Thursday, April 30, 2020

Russia vs China.

It's often said, either directly or through implication, that Russia and China are allies, and, together, are enemies of the West.

In fact, the actions of these two countries does show, not only antagonism towards 'western' countries, but a degree of cooperation between them.

Do not, however, mistake this for a solid long-term alliance. China and Russia both are playing the game of Realpolitik, and in that game, the two have some very different goals. Russia, and it's predecessor the Soviet Union, through it's actions, often showed it was not (at least, under most of it's leaders) looking for world domination. What the Soviet Union (and, especially leaders like Stalin) wanted was a massive world-spanning empire. They wanted to demarcate between "mine" and "not-mine" the same way European powers did in the late 1800s. While some Soviet leaders clearly were looking to expand the Soviet system across the globe, most, as seen by their actions, did not seem to want this.

The US, however, has (at least since WW2) always been looking for "world domination." They desire to be the banking hub, the cultural hub, and the political leader of the planet. Sure, some Presidents have focused on some of these while ignoring others, but in general, the US ideology has always been that "Our system is Freedom. Freedom is good. Therefore everyone should use our system."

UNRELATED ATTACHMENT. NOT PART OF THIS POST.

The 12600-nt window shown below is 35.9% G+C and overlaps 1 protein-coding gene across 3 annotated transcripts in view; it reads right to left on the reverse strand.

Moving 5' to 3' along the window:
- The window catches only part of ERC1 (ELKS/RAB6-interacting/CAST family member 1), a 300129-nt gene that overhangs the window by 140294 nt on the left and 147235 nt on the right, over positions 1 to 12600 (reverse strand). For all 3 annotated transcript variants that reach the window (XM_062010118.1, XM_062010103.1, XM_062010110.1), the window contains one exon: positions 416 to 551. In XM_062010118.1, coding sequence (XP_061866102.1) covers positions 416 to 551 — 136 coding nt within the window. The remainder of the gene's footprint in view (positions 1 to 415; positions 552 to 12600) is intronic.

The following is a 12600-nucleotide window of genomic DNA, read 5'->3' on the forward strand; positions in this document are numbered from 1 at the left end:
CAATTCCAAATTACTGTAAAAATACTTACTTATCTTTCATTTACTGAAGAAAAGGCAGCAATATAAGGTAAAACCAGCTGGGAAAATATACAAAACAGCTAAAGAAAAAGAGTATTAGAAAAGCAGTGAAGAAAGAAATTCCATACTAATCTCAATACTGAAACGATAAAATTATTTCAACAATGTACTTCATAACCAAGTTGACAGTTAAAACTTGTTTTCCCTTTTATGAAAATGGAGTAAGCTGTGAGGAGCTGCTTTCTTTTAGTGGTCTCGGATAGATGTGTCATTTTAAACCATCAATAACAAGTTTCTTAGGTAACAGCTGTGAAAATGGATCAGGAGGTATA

Unlike Russia, China has been playing politics in this style as well. The problem with this - for Russia - is there will come a day when China wants things that harm Russia. The problem for Russia is that all signs indicate, when that day comes, China, not Russia, will get what it wants.

Russia still likes to think of itself the way the Soviets did, in that victorian mindset. Russians still view their country as a mighty empire, worthy of respect, and full of prestige. China is too busy with practical politics to bother with that nonsense. China effectively humors Russia, but that will not last.

We are starting to see the first signs of the split when it comes to the 2020 US Presidential election. China would benefit greatly from a pro-trade President, while Russia is simply happy with a weaker America, and if cutting US-China trade will make a weaker USA, Russia will support that.

I don't see Russia and China parting ways any time soon. Despite that, it will happen, likely within the next three decades. When it does, Russia will learn it's holding a far weaker hand of cards than it thought it did.

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